Young Mum Warns Of Dangers Of Nitrous Oxide After Drug Left Her Paralysed

A 24-year-old woman has been left unable to walk after inhaling Nitrous Oxide (NOS).

Olivia Golding was rushed to Bristol's Southmead Hospital four weeks ago after waking up and realising she couldn't move, having taken the drug just a handful of times.

Nitrous Oxide (NOS) is better known as laughing gas, 'whippits' or 'hippy crack' and is often sold in balloons or small, pressurised canisters.

Speaking to the Mirror, the young mum revealed that she may never walk again after inhaling the deadly gas and urged others to reconsider using the drug themselves.

"If anyone out there is considering taking NOS, please, think about your families.

"I know I've got to live with the consequences of not being able to walk, but it's not just me this has happened to, it's my family too.

"It'll ruin your life and your family's lives and it's a very selfish move."

Credit: Caters News Agency
Credit: Caters News Agency

According to Golding the NOS has attacked the nerves in her body, causing a vitamin B12 deficiency, and a block in her brain.

As well as relying on a wheelchair for mobility, Golding is also using specially designed walking aids to help her stand and taking a number of drugs to help combat her daily pain.

"I get pins and needles all the time, constantly," she explained. "I'm on four nerve drugs a day to try and stop the sensation.

"The drugs ease the pain but not completely; I will wake up in the morning and feel like my body is buzzing from the pins and needles.

"It's frustrating and painful. It's ruined my life."

Doctors have said the effects the drug have had on her nervous system has resulted in a condition known as Subacute Combined Degeneration of the Spinal Cord, or Lichtheim's Disease.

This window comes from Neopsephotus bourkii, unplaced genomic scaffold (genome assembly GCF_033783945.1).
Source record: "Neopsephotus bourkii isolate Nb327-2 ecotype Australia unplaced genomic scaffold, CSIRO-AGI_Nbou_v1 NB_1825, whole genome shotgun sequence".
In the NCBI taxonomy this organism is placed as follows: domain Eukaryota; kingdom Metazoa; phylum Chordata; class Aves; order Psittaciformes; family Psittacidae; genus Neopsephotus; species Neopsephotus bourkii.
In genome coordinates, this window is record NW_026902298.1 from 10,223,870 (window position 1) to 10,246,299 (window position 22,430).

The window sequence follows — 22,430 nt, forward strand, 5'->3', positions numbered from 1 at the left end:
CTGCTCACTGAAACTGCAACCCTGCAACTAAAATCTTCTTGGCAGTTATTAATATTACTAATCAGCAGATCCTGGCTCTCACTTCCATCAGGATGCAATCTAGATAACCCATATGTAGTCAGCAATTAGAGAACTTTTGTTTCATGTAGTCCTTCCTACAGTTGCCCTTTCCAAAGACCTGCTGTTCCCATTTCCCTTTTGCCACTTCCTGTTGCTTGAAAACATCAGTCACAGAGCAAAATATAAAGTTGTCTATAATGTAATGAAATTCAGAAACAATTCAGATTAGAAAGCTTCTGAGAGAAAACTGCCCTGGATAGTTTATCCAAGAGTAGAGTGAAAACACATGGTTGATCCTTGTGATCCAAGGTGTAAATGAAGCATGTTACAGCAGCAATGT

Credit: Caters
Credit: Caters

Golding admits to taking the drug at parties and, more recently, at Wireless Festival in July.

However she also states that had she known the consequences of taking NOS she would never have taken it.

The ubiquitous drug results in a brief ten-second high and is surprisingly easy to purchase.

NOS is available from several stores online and can often be found being sold outside of nightclubs.

It's something Golding takes issue with, suggesting the drug should be treated the same as Class A drugs like ecstasy and cocaine.

Since sharing her story with the world, Golding has received death threats and trolling online from people questioning whether she is fit to be a good mother.

Credit: Caters News Agency
Credit: Caters News Agency

She said "People have made me out to be a mad mother and I'm not.

"The dangers of this drug need to be highlighted. I want people to see what can actually happen to your body."

Words: Amy Roberts

Featured Image Credit: Caters News Agency

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